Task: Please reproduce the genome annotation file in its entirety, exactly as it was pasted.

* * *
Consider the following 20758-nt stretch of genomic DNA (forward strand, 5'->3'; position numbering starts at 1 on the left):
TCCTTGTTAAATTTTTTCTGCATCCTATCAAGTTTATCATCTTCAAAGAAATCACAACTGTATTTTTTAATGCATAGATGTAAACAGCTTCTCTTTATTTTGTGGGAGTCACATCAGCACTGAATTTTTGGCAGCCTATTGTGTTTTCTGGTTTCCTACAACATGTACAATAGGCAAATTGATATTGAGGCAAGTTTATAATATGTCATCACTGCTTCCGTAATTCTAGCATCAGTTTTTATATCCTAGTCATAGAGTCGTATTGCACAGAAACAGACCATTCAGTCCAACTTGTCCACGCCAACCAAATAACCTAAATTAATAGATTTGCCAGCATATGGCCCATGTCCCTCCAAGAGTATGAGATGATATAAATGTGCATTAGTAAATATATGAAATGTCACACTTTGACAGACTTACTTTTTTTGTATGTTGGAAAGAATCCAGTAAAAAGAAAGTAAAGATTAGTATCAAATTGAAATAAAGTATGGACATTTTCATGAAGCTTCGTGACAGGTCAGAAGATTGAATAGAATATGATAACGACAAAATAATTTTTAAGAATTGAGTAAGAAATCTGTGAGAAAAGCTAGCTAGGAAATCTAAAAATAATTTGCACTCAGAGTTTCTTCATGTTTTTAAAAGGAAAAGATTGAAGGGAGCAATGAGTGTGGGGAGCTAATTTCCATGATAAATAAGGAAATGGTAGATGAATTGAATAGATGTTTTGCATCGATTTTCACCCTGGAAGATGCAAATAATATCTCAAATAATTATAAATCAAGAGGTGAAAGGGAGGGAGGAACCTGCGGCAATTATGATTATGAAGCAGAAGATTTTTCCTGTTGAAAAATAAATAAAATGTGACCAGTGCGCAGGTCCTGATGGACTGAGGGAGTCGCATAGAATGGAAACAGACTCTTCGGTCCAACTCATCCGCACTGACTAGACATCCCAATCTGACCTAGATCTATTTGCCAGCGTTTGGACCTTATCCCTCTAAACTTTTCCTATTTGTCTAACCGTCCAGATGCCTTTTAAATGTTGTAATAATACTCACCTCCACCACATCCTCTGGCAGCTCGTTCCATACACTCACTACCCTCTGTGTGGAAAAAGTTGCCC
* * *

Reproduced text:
Consider the following 20758-nt stretch of genomic DNA (forward strand, 5'->3'; position numbering starts at 1 on the left):
TCCTTGTTAAATTTTTTCTGCATCCTATCAAGTTTATCATCTTCAAAGAAATCACAACTGTATTTTTTAATGCATAGATGTAAACAGCTTCTCTTTATTTTGTGGGAGTCACATCAGCACTGAATTTTTGGCAGCCTATTGTGTTTTCTGGTTTCCTACAACATGTACAATAGGCAAATTGATATTGAGGCAAGTTTATAATATGTCATCACTGCTTCCGTAATTCTAGCATCAGTTTTTATATCCTAGTCATAGAGTCGTATTGCACAGAAACAGACCATTCAGTCCAACTTGTCCACGCCAACCAAATAACCTAAATTAATAGATTTGCCAGCATATGGCCCATGTCCCTCCAAGAGTATGAGATGATATAAATGTGCATTAGTAAATATATGAAATGTCACACTTTGACAGACTTACTTTTTTTGTATGTTGGAAAGAATCCAGTAAAAAGAAAGTAAAGATTAGTATCAAATTGAAATAAAGTATGGACATTTTCATGAAGCTTCGTGACAGGTCAGAAGATTGAATAGAATATGATAACGACAAAATAATTTTTAAGAATTGAGTAAGAAATCTGTGAGAAAAGCTAGCTAGGAAATCTAAAAATAATTTGCACTCAGAGTTTCTTCATGTTTTTAAAAGGAAAAGATTGAAGGGAGCAATGAGTGTGGGGAGCTAATTTCCATGATAAATAAGGAAATGGTAGATGAATTGAATAGATGTTTTGCATCGATTTTCACCCTGGAAGATGCAAATAATATCTCAAATAATTATAAATCAAGAGGTGAAAGGGAGGGAGGAACCTGCGGCAATTATGATTATGAAGCAGAAGATTTTTCCTGTTGAAAAATAAATAAAATGTGACCAGTGCGCAGGTCCTGATGGACTGAGGGAGTCGCATAGAATGGAAACAGACTCTTCGGTCCAACTCATCCGCACTGACTAGACATCCCAATCTGACCTAGATCTATTTGCCAGCGTTTGGACCTTATCCCTCTAAACTTTTCCTATTTGTCTAACCGTCCAGATGCCTTTTAAATGTTGTAATAATACTCACCTCCACCACATCCTCTGGCAGCTCGTTCCATACACTCACTACCCTCTGTGTGGAAAAAGTTGCCC